Tuesday, February 23, 2016

What House are You Building?

Readings for Second Sunday in Lent

Jesus said, Jerusalem, Jerusalem, the city that kills the prophets and stones those who are sent to it! How often have I desired to gather your children together as a hen gathers her brood under her wings, and you were not willing! See, your house is left to you. (Luke 13:33)

The British-American author D. H. Lawrence said, "The world fears a new experience more than it fears anything. Because a new experience displaces so many old experiences." New ideas are not a problem. The world "can pigeon-hole any idea," Lawrence said, "but it can't pigeon-hole a real new experience."1 A true inner experience changes us, changes the way we see.

The inner experience I hear God inviting us into this morning is trust.  Trust for me is interchangeable with faith.  In fact – it’s a better word – because faith has the other connotations.   As if faith is about a set of beliefs that are either right or wrong.

Scripture teaches us faith through relationship, though.  The bible isn’t a compendium of intellectual ideas or systematic beliefs.  It’s a collection of stories, songs and letters and poems about relationships.  Relationships with God, with families, with tribes, neighbors and enemies.   And within those relationships trust (or faith) is strained, strengthened, abandoned, betrayed, etc.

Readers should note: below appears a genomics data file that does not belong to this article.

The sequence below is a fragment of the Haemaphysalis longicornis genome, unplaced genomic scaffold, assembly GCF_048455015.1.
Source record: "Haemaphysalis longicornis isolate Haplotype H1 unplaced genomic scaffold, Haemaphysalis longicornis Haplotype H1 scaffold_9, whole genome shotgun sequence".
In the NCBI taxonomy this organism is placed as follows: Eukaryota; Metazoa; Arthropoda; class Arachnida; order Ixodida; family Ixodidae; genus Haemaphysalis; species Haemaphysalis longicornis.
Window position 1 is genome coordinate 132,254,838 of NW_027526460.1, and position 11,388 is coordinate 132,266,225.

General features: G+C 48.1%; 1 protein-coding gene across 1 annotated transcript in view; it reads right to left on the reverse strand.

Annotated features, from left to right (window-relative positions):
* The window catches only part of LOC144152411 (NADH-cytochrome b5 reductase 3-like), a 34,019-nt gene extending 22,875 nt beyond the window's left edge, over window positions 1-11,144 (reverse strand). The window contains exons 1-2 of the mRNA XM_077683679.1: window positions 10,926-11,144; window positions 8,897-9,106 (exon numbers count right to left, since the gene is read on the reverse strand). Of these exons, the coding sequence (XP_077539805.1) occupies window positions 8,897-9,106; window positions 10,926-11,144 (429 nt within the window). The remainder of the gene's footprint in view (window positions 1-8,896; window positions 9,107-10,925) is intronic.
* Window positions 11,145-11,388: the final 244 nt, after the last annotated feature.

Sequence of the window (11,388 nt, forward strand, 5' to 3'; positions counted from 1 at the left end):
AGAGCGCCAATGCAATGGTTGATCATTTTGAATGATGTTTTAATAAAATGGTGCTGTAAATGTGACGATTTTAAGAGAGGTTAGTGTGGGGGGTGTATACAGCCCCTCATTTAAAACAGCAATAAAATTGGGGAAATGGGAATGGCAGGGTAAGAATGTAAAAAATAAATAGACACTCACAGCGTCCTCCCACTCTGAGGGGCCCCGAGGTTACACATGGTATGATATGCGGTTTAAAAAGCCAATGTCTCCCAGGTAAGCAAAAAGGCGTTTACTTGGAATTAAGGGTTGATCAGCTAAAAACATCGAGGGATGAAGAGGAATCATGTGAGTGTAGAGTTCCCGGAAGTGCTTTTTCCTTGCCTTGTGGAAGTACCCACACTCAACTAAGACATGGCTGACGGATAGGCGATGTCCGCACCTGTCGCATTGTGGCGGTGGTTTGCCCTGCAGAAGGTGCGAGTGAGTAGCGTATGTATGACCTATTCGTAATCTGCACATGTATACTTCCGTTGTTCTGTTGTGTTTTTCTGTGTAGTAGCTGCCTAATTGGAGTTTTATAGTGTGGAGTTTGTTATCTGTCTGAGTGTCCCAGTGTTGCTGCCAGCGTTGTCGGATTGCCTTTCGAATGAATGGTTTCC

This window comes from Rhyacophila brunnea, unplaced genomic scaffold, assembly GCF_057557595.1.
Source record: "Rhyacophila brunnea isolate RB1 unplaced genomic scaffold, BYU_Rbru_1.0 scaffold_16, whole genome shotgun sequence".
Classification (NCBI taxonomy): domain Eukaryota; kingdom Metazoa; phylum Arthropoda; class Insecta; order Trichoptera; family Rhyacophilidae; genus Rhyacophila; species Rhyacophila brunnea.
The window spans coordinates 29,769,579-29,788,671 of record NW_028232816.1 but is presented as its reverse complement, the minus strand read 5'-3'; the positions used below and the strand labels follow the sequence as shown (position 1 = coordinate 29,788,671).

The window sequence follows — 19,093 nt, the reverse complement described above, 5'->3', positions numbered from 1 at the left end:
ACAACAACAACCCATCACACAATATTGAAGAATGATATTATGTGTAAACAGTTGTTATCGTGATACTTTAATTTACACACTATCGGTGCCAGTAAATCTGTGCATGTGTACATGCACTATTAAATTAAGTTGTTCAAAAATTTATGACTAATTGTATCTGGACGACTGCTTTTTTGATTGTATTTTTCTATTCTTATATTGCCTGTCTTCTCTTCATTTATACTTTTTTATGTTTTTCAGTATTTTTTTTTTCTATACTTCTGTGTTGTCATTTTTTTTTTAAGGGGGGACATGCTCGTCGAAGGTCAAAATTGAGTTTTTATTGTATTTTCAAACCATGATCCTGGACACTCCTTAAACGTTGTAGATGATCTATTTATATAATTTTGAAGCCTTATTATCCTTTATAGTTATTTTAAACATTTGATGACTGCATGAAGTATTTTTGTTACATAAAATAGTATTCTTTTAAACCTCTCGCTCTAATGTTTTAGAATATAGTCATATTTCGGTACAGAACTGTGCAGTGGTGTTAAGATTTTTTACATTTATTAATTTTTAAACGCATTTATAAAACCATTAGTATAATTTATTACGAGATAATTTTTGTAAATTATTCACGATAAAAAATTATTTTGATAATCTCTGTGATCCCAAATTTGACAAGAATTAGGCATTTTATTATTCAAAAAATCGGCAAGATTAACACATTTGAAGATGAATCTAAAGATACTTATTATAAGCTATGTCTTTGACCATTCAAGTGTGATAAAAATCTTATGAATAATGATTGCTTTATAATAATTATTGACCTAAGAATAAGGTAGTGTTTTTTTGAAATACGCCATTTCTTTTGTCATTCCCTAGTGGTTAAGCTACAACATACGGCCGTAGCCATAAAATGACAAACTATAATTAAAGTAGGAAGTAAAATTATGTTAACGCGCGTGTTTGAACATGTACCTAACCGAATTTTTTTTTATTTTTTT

This section of Genesis was pretty revelatory back in the day.  It’s the first time Abraham talks with – and kind of argues with – God.  God is asking him to trust – to have faith.  Abraham wants certainties.  God says that God will be the shield and the reward if Abraham trusts him.  Abraham replies – not good enough.  I want to know “what” the shield is – and I want to know “what” exactly the reward will be.

Me too.  My prayers are pretty specific – how about yours?

"When Abram asks “what?” and “how?” he uses specific Hebrew terminology that usually appears in prophetic texts such as Amos, Isaiah, Ezekiel, and Jeremiah. In virtually every case where the phrase is uttered on human lips, it is part of a plea directed to God, particularly with reference to something that is hard to believe or accept."2

It’s reasonable for Abraham to ask God these questions.  He doesn’t understand how he can pass on an inheritance if he doesn’t have an heir.  He doesn’t understand – given the present circumstances – how in the world God could fulfill God’s promise.  We can relate to that too, can’t we?  We look at the present circumstances of our world and think – how can God make good on God’s promise?